The router configuration is saved using a commit model: a candidate configuration is modified as desired and then committed to the system. Once committed, the router checks the configuration for syntax errors and if no errors are found, the configuration is saved as juniper.conf.gz and activated. The former active configuration file is saved as the first rollback configuration file (juniper.conf.1.gz) and all other rollback configuration files are incremented by 1. For example, juniper.conf.1.gz is incremented to juniper.conf.2.gz, making it the second rollback configuration file. The router can have a maximum of 49 rollback configurations (1–49) saved on the system.
On the router, the active configuration file and the first three rollback files (juniper.conf.gz.1, juniper.conf.gz.2, juniper.conf.gz.3 ) are located in the /config directory. If the recommended rescue file rescue.conf.gz is saved on the system, this file should also be saved in the /config directory. The factory default files are located in the /etc/config directory.
There are two mechanisms used to propagate the configurations between Routing Engines within a router:
- Synchronization—Propagates a configuration from one Routing Engine to a second Routing Engine within the same router chassis. To synchronize a router’s configurations, use the commit synchronize CLI command. If one of the Routing Engines is locked, the synchronization fails. If synchronization fails because of a locked configuration file, you can use the commit synchronize force command. This command overrides the lock and synchronizes the configuration files.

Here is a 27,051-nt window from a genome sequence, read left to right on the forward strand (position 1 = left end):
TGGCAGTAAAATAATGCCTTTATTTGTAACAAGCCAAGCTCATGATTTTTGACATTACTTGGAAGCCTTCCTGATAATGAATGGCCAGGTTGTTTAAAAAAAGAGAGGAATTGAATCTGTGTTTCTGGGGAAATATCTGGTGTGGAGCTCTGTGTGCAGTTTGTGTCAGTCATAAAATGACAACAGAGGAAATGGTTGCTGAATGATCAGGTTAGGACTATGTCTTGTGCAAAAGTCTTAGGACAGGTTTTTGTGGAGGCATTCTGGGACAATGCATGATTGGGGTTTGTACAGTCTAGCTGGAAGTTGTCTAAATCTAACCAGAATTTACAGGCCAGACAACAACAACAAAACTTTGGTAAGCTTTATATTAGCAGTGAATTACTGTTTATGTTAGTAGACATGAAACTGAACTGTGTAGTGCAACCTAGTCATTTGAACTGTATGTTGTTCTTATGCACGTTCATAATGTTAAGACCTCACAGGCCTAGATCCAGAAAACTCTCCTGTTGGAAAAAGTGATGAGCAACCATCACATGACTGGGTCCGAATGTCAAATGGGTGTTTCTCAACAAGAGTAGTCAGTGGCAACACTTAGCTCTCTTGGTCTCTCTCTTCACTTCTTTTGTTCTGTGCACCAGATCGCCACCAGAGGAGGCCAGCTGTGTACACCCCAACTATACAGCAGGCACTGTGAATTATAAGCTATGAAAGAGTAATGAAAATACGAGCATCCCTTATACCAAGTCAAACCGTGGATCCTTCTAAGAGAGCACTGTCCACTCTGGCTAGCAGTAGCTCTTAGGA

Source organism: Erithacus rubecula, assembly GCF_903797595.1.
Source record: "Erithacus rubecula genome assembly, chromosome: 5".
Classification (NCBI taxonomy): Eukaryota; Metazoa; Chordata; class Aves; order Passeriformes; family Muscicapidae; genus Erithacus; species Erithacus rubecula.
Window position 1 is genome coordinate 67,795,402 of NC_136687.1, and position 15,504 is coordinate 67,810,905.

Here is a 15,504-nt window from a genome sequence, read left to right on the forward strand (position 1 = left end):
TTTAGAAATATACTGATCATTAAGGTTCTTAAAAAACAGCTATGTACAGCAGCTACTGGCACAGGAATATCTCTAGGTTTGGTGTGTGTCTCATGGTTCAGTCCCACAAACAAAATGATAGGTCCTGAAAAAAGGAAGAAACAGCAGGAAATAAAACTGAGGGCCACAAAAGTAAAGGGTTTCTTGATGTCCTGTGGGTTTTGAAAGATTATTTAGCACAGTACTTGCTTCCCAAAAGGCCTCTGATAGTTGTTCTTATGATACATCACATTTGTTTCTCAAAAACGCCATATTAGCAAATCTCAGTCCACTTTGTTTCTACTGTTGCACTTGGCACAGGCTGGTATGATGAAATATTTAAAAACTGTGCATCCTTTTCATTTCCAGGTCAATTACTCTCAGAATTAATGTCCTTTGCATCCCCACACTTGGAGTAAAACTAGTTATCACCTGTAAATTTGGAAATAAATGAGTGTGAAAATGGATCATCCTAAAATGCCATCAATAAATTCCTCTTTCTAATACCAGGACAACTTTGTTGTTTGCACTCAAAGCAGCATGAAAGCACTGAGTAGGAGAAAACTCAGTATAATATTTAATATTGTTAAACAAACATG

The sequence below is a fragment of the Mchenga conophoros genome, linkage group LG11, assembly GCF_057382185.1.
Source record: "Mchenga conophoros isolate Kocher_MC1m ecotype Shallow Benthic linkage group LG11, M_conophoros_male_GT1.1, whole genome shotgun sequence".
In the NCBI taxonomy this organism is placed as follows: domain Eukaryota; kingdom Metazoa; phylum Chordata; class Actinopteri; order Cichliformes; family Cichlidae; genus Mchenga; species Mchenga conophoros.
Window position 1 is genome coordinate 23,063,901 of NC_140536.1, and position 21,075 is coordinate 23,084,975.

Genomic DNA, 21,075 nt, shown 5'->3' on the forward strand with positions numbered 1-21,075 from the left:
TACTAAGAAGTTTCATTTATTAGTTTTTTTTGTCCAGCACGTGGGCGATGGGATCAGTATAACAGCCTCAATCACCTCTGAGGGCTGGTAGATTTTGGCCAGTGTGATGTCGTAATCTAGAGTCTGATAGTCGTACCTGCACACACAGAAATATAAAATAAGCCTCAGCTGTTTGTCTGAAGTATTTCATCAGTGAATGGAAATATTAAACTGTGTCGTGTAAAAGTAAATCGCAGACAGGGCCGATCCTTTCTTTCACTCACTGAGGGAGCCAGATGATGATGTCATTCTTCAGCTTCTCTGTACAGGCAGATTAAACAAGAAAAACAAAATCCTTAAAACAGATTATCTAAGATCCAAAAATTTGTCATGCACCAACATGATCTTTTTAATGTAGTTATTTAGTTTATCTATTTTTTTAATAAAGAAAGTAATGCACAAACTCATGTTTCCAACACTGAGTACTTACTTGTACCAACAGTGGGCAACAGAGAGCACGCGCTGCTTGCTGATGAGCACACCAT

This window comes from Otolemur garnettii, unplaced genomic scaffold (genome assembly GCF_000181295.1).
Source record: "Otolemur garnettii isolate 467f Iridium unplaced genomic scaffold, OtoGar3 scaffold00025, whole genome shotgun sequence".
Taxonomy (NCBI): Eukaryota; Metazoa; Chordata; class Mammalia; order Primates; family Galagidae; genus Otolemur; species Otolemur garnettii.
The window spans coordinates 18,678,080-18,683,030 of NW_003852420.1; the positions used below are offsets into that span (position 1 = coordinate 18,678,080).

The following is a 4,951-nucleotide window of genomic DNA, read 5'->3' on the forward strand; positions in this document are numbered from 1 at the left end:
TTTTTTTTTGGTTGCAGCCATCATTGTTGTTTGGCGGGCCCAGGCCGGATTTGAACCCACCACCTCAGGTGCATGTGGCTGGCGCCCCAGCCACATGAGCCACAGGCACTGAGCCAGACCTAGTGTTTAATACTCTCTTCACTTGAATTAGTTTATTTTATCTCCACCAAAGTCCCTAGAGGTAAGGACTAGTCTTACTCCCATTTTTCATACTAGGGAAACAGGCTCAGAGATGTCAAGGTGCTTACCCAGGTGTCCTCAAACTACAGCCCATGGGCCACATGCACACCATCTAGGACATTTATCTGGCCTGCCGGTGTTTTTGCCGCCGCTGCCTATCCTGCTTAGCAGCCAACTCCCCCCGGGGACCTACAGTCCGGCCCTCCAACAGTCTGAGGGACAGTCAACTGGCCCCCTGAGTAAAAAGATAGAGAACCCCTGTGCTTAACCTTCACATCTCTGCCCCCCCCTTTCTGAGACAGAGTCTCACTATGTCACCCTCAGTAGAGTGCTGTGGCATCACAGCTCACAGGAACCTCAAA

- Distribution—Propagates a configuration across the routing plane on a multichassis router. Distribution occurs automatically. There is no user command available to control the distribution process. If a configuration is locked during a distribution of a configuration, the locked configuration does not receive the distributed configuration file, so the synchronization fails. You need to clear the lock before the configuration and resynchronize the routing planes.
Note: When you use the commit synchronize force CLI command on a multichassis platform, the forced synchronization of the configuration files does not affect the distribution of the configuration file across the routing plane. If a configuration file is locked on a router remote from the router where the command was issued, the synchronization fails on the remote router. You need to clear the lock and reissue the synchronization command.